I came across the following command:

sudo chown `id -u` /somedir

and I wonder: what is the meaning of the ` symbol. I noticed for instance that while the command above works well, the one below does not:

sudo chown 'id -u' /somedir

6 Answers 6


This is a backtick. A backtick is not a quotation sign. It has a very special meaning. Everything you type between backticks is evaluated (executed) by the shell before the main command (like chown in your examples), and the output of that execution is used by that command, just as if you'd type that output at that place in the command line.

So, what

sudo chown `id -u` /somedir

effectively runs (depending on your user ID) is:

sudo chown 1000 /somedir
  \    \     \     \
   \    \     \     `-- the second argument to "chown" (target directory)
    \    \     `-- your user ID, which is the output of "id -u" command
     \    `-- "chown" command (change ownership of file/directory)
      `-- the "run as root" command; everything after this is run with root privileges

Have a look at this question to learn why, in many situations, it is not a good idea to use backticks.

Btw, if you ever wanted to use a backtick literally, e.g. in a string, you can escape it by placing a backslash (\) before it.

  • 61
    This explains backticks pretty well, but using $(your expression)is a better way to do the same thing as $() allows you to nest expressions. for instance: cd $(dirname $(type -P touch)) will cd you into the directory containing the touch command Dec 27, 2011 at 1:10
  • 14
    @KhajaMinhajuddin You're definitely right about nesting - the above mentioned question covers it in detail. But even though I think it is a good practise to use $() in most situations, it does not make backticks a worse thing. For practical purposes, one has to admit that they are much faster to type on the command line (2 keystrokes compared to at least 5, including Shift). Oct 23, 2012 at 13:14
  • 3
    @rozcietrzewiacz Your latter remark is probably true for most keyboards but $( ) is definitely easier to type than ` ` at least on a French keyboard.
    – jlliagre
    May 19, 2013 at 20:38
  • 2
    @KhajaMinhajuddin You can nest backticks, but you need to escape the 2nd level of backticks, & 2nd level nesting you need 3 backticks, 3rd level nesting 5 backticks, 4th level 7, &c.
    – JustinCB
    Jul 18, 2018 at 14:49
  • 6
    diagram is really awesome :) Dec 4, 2019 at 7:02

I would like to add few more points here.

The backtick `…` is actually called command substitution. The purpose of command substitution is to evaluate the command which is placed inside the backtick and provide its result as an argument to the actual command.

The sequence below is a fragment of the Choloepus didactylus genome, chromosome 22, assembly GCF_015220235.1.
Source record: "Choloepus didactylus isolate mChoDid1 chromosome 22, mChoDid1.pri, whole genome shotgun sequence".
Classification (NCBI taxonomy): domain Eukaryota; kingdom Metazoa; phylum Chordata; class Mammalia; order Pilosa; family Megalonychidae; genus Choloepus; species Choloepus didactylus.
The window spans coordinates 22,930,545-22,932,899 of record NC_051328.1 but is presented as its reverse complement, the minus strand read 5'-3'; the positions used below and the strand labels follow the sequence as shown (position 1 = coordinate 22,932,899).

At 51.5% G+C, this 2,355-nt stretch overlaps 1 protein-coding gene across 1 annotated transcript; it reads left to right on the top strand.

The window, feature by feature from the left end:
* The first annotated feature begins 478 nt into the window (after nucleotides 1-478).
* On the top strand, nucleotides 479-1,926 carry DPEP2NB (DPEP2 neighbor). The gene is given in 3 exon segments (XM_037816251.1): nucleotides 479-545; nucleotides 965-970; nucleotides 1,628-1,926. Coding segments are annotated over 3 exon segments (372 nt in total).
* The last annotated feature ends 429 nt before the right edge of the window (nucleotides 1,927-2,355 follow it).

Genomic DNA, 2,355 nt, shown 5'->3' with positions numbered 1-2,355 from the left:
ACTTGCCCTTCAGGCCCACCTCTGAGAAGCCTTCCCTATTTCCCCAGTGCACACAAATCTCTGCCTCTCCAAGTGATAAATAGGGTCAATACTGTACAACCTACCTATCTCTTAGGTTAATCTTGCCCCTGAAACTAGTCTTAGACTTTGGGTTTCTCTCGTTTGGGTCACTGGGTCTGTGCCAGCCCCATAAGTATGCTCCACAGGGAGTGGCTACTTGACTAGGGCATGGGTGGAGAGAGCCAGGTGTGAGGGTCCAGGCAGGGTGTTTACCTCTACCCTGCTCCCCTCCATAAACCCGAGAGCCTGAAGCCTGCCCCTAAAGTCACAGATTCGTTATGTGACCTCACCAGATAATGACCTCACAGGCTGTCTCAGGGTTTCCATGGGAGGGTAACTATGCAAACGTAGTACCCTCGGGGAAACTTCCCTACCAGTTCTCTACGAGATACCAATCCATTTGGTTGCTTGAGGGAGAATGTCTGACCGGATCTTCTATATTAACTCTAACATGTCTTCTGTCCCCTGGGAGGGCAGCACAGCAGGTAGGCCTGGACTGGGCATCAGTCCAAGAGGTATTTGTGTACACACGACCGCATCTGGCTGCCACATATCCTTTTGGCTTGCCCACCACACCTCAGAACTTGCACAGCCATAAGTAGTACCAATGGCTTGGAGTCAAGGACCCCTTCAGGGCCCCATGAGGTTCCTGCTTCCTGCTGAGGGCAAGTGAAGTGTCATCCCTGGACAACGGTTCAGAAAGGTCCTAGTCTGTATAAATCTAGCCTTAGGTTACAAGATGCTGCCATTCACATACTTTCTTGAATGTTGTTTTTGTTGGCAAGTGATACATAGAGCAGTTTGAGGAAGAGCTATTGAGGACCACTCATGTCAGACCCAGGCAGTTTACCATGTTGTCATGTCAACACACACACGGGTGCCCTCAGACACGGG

The command substitution can be done in two ways one is using $(…) and the other is `…`. Both work same, but the $(…) form is the modern way and has more clarity and readability.

And so

sudo chown $(id -u) /somedir

can be preferred over the other.

And one more thing you need to note here is the command substitution relationship with the bash quoting rules as mentioned in the bash document.

If the substitution appears within double quotes, word splitting and filename expansion are not performed on the results.

  • 11
    Also, $(...) nests better.
    – Kusalananda
    Jun 28, 2016 at 11:56
  • 3
    $() and "``" do not work the same way
    – Kun
    Jun 21, 2018 at 22:31

One note of clarification rarely covered:

Backticks (sometimes also called Graves because it doubles as a common accent in French and other languages) substitute the Standard Output only, but not the Standard Error.

So to continue the previous example:

file `which hostname`

will work as expected, but in:

file `which hostnameX`

which will return an error, and that output goes to standard error, rather than substituting onto the command line next to file; there will be no standard output at all, which you can confirm by running:

which hostnameX

which hostnameX 2>/dev/null

In this case,

file `which hostnameX` 

will produce two error messages (the first one, due to which hostnameXand the second one just after the former, due to file itself, that finds that the file name is missing and so, the whole command

will essentially reduce to just:


which, of course, is bad usage, and will return a Usage error.

(if you want to check it by yourself you can try:

file `which hostnameX 2>/dev/null`    # just the file-command bad-usage error msg is printed

file `which hostnameX 2>/dev/null` 2>/dev/null  # now nothing is printed on the screen :)

The backtick ` runs the contents of the enclosed string, so something like this

file `which hostname`

will find out the path to the hostname command, and then tell you how it was built.

The command that you put in your question runs id -u to get the effective user id, and then changes the ownership of /somedir to that user.


This symbol means that whatever inside it is interpreted as the result of that command.

for example:

$ls /home
one two
$cp `pwd` /home
$ls /home
one two three

The above results in the three directory being copied to my /home directory.


The backticks resemble command substitution. This backticks syntax is archaic, and know the dollar sign with two parenthesis is common: $().

What is command substitution?

Command substitution is a single operation with dedicated syntax to both execute a command and to have its output stored into a variable for later use.

An example with date:


We could then print the result: 'The date is %s\n' "$thedate"`.

  1. The command substitution syntax is $().
  2. The command itself is date.
  3. Combining both we get $(date) which its output is the substitution.
  4. We display the output value hold by the variable with printf, per the command above.

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